We must keep in mind that a motion, unlike other proceedings, is at issue without further pleading since no answer or other pleading to a motion is required. Rudd v. Rudd, 223 Mo.App. 472, 13 S.W.2d 1082, 1084. Defendant makes no claim or contention that he has further evidence which he was unable to get before the court except that he wanted to "present the testimony of the actual person," Fred Stewart, presumably in addition to his affidavit. The usual method of supporting motions is by affidavit and the trial court is vested with a considerable discretion as to when the reception of evidence in support of motions will be closed and defendant has shown no abuse of discretion in this case. Henry v. Diviney, 101 Mo. 378, 13 S.W. 1057, 1058-1059.
*4 Furthermore, if defendant did not intend to submit his motion at the time of filing and believed that his constitutional right of due process of law had been violated, he should have raised the objection at the earliest opportunity which, in this instance, would have been in a motion for new trial, and by failing to do so he waived the objection. Such procedure would also have given the trial court an opportunity to correct its error, if any. Lohmeyer v. St. Louis Cordage Co., 214 Mo. 685, 113 S.W. 1108; Laret Inv. Co. v. Dickmann, 345 Mo. 449, 134 S.W.2d 65.
On the merits petitioner urges that he is entitled to have the record "corrected" by the elimination of all reference to his being represented by an attorney at the time he pleaded guilty and was sentenced on October 17, 1933. In his sworn motion, defendant denies that he had legal counsel at the time of the 1933 hearing. He further attaches to his motion the affidavit of Fred Stewart which states in substance that Stewart represented the defendant "for the sole purpose of filing the habeas corpus petition in the circuit court and making an appearance at the hearing on the writ," but that he did not represent the defendant "in any criminal action by the state against Olin Kitchin." Neither the testimony of the defendant nor that of Fred Stewart can be considered on the issue raised by the motion since an order for an entry nunc pro tunc cannot be based on parol evidence even though it be the testimony of the judge presiding at the time the entry was erroneously made or omitted. State v. Libby, 203 Mo. 596, 102 S.W. 641, 642; Burton v. Burton, 288 Mo. 531, 232 S.W. 476, 477. In State v. Jeffors, 64 Mo. 376, 378, this court well stated the prevailing rule:"The power possessed by courts to make nunc pro tunc entries in a cause, after the end of a term, does not authorize the entry of an order which ought to have been made, but only those which were actually made, the evidence of which is preserved by some minute made at the time. Evidence aliunde cannot be resorted to for such purpose. To allow such entries to be made on facts resting in the mere memory of witnesses, and their statements as to what occurred, would be to establish a rule which would breed the utmost confusion and uncertainty, and make courts of record everything except what the law intends them to be. Neither can such entry be made after the end of the term upon the knowledge of the judge himself."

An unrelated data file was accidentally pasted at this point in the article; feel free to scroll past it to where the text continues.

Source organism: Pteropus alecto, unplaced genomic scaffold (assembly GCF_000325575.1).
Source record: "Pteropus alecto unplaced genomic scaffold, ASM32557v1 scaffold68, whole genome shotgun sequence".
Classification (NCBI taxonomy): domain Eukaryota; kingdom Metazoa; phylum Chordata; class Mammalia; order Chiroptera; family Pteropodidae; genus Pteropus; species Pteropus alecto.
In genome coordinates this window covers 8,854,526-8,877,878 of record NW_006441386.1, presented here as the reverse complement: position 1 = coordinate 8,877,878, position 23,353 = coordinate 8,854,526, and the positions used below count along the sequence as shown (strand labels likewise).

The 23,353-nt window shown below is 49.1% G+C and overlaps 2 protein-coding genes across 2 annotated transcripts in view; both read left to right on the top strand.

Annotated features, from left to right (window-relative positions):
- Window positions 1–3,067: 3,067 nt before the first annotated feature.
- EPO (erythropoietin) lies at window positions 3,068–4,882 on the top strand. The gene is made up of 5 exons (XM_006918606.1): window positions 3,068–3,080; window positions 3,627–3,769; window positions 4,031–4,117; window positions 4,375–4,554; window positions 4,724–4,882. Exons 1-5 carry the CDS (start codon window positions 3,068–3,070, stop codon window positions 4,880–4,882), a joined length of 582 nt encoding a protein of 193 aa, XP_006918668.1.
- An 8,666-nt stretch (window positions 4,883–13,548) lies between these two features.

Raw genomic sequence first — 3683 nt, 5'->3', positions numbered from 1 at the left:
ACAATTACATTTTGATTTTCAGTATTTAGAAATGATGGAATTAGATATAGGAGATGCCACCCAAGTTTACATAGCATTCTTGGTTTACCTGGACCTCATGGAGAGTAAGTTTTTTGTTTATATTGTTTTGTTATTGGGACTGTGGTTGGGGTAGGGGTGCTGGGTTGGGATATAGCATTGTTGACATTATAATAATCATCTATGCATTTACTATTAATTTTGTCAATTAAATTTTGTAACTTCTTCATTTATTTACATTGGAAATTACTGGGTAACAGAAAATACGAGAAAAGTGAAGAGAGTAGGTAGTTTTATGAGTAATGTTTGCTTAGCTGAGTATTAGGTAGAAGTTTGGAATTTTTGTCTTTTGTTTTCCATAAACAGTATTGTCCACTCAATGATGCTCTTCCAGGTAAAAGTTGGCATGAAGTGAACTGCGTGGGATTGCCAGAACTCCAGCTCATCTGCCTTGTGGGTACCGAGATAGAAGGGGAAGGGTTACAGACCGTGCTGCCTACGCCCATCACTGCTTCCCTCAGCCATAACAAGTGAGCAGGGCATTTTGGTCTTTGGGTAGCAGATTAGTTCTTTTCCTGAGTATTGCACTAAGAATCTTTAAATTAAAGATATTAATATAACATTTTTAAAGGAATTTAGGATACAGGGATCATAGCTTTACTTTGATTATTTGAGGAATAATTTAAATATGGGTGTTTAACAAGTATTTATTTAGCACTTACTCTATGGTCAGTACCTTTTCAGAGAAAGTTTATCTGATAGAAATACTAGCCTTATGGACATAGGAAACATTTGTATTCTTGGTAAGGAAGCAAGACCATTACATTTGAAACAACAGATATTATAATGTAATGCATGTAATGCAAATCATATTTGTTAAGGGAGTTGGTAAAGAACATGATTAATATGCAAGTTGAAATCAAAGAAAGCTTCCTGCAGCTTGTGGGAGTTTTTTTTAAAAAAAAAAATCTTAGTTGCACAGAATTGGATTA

Similarly, under the Missouri practice, a writ of error coram nobis cannot be used to dispute and impeach by parol evidence an affirmative showing in the record. State v. Terrell, Mo., 276 S.W.2d 219; State v. Harrison, Mo., 276 S.W.2d 222.
The rule of law is well established that after a judgment has become final, an order of correction nunc pro tunc cannot be made unless it is based upon some entry, minute or notation in the record, or some paper on file in the case. State ex rel. Holtkamp v. Hartmann, 330 Mo. 386, 51 S.W.2d 22; E. C. Robinson Lumber Co. v. Hazel, Mo.App., 271 S.W.2d 610; Abbott v. Seamon, Mo.App., 229 S.W.2d 695. Defendant contends that the lack of a notation in one out of four places on the clerk's and judge's docket sheets and a failure to state again in the judgment record of the sentencing the presence of counsel should be sufficient to erase and obliterate from the records the positive showings that defendant was represented by counsel. He would have us accentuate the negative rather than the positive, which generally is the opposite of what the rule intends. We also apply to the records in this case the rule that positive evidence is of greater weight than negative evidence where the source or sources are the same or equally credible. Borrson v. Missouri-Kansas-Texas R. Co., 351 Mo. 214, 172 S.W.2d 826.
Among the cases cited by the defendant are Bunch v. Paxton, Duke & Bradley, Mo. App., 295 S.W. 474, which was an action to rescind the purchase of an automobile and to recover the amount paid. The judgment was held technically wrong on the facts of the case in designating the amount *5 of plaintiff's recovery as damages and the excess words were accordingly stricken. State ex rel. Kersey v. Sims, Mo.App., 286 S.W. 832, held that a personal judgment could not be rendered in an action by the collector of revenue for the collection of drainage district taxes and the unnecessary words of the judgment were stricken. In Ex parte Messina, 233 Mo.App. 1234, 128 S.W.2d 1082, the petitioner was discharged on a writ of habeas corpus because he had been arrested as a fugitive eight years before and a judgment rendered which was a bar to the present proceedings. The decision discusses the function of motions for orders nunc pro tunc and writs of error coram nobis. Neither these nor the other cases cited by the defendant support the defendant's contention, and we find no reversible error in the record.
For the reasons given, the judgment is affirmed.